The films of director Wes Anderson have obtained a cult status with a shrewd and astute base of fans. His niche style of film making is chocked full of trademark set designs, deadpan dialogue, and plots that can be best described as Norman Rockwellesque…on acid. However, with 2012’s Oscar nominated film, Moonrise Kingdom and this year’s The Grand Budapest Hotel, Anderson is looking to expand his fan base not by sacrificing any of his trademark oddities but by writing brilliant characters who are far more developed than those in his previous films.
Moonrise Kingdom was a nearly perfect cinematic experience, and it was Edward Norton’s portrayal of Scoutmaster Ward that made the film so enjoyable from start to finish. Anderson capitalizes on this character-driven amusement again with Ralph Fiennes as M. Gustave, legendary concierge of the Grand Budapest Hotel.
The Grand Budapest Hotel is the story of a fictional Eastern European hotel located in the republic of Zubrowka and the concierge, Gustave, whose reputation elevated it to its legendary status.
Told in flashback through the eyes of Gustave’s trusted lobby boy, Zero Moustafa to a young author, The Grand Budapest Hotel is a murder-mystery story that takes place between the World Wars where the Hotel becomes the constant in an ever-changing European continent.
Starting out in 1985, the story jumps and bounces through three main time periods. An aging author (Tom Wilkinson) addresses the audience to discuss how a writer is able to tell great stories. He mentions that great writers establish credibility with those with great stories so that they can write them. The film then jumps to 1968 where an adult Zero Moustafa (F. Murray Abraham) recounts the outrageous and fabled story of Gustave to a young author (Jude Law) about his own life under the charge of the famous M. Gustave.
Gustave is established as a gifted concierge who sacrifices often to bring joy and comfort to the guests of The Grand Budapest. When an affluent and elderly guest (a barely recognizable Tilda Swinton) passes away, the future of the hotel and the future of a rare renaissance painting are in jeopardy as the selfish family of the deceased are pitted against the preservationist Gustave.
Fiennes is excellent as Gustave, emphasizing the importance of identity, culture, and heritage in a time of extreme instability. His fearless adventures find he and Zero in all kinds of situations where they must rely on a slew of imaginative supporting characters all from the mind of Anderson.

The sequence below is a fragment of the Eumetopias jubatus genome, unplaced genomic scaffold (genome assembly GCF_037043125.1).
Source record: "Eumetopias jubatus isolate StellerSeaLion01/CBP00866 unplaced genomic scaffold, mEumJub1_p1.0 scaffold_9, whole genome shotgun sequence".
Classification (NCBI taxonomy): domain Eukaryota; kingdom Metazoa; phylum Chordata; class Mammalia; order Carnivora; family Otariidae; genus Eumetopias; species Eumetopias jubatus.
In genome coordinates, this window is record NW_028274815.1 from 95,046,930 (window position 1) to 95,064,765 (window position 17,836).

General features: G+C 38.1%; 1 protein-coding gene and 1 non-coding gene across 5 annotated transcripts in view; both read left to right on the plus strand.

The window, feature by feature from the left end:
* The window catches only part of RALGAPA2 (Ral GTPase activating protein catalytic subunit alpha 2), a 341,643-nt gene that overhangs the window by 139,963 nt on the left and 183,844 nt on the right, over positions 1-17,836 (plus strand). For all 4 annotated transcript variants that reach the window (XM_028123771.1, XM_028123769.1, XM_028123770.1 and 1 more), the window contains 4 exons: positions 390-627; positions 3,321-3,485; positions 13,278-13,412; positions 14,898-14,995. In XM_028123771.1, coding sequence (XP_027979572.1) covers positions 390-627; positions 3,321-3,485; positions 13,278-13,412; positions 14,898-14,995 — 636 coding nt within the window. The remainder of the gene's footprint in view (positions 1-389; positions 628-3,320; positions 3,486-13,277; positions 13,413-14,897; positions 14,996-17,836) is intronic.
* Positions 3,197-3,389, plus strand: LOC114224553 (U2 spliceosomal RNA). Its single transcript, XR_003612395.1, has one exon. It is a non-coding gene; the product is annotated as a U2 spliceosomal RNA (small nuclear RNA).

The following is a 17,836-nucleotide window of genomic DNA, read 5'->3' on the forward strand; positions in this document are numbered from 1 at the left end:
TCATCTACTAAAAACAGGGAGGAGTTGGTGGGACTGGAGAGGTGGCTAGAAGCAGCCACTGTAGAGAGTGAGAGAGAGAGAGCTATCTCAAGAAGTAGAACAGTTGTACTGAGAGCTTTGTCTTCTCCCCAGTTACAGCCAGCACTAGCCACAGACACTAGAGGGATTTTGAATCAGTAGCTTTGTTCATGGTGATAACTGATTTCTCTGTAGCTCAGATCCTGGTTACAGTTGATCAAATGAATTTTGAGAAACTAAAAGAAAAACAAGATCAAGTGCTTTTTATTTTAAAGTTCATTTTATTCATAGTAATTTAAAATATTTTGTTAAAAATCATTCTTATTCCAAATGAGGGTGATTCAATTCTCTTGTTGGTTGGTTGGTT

The Grand Budapest Hotel, like many of Anderson’s films, has a fabled tone and novel-style plot progression. It also has spirit and heart that are on full display. Never has an Anderson film had more fun with foul language, dark subject matter, and true human consequences. This elevates The Grand Budapest Hotel to the height of Anderson’s achievements. A-
There is something compelling about Nat Faxon and Jim Rash’s new coming of age comedy, The Way Way Back. In the tradition of Little Miss Sunshine, Juno, and Moonrise Kingdom, The Way Way Back unfolds in a deliberately subtle way, drawing audiences in with charm and substance.
The story follows 14-year-old Duncan (Liam James), a wallflower who spends the summer with his mother at her new boyfriend’s seaside resort home on the East coast. Duncan’s mother Pam (Toni Collette) hopes the trip will give Duncan a chance to bond with her boyfriend Trent (Steve Carrell) and his teenage daughter Steph (Zoe Levin) as well as give Duncan a chance to make some friends and come out of his shell. Things do not go as planned as Trent’s overbearing personality clashes with Duncan’s, and Steph is more interested in getting a tan than hanging out with Duncan causing him to feel more isolated and undervalued than ever. It is not until he stumbles upon the nearby Water Wizz waterpark and unexpectedly befriends its manager, Owen (Sam Rockwell) that Duncan discovers who he really is and what is most important.
It is difficult to put your finger on exactly what it is about The Way Way Back that is so engaging. On the surface, it is simply a story about a young boy who doesn’t fit in until he meets a group of confident, expressive people that teach him to value himself. This is all well and good, but there is more to this film than just that. What writers/directors Nat Faxon and Jim Rash have made is a subtle allegorical film that symbolically captures the nature of growing up, and that’s what makes it special. Scenes where characters argue over the rules of Candy Land, discuss the ocular abilities of ghost crabs, and ponder the mythology of what happens within the tube on a waterslide all assist in deepening the figurative message of the film.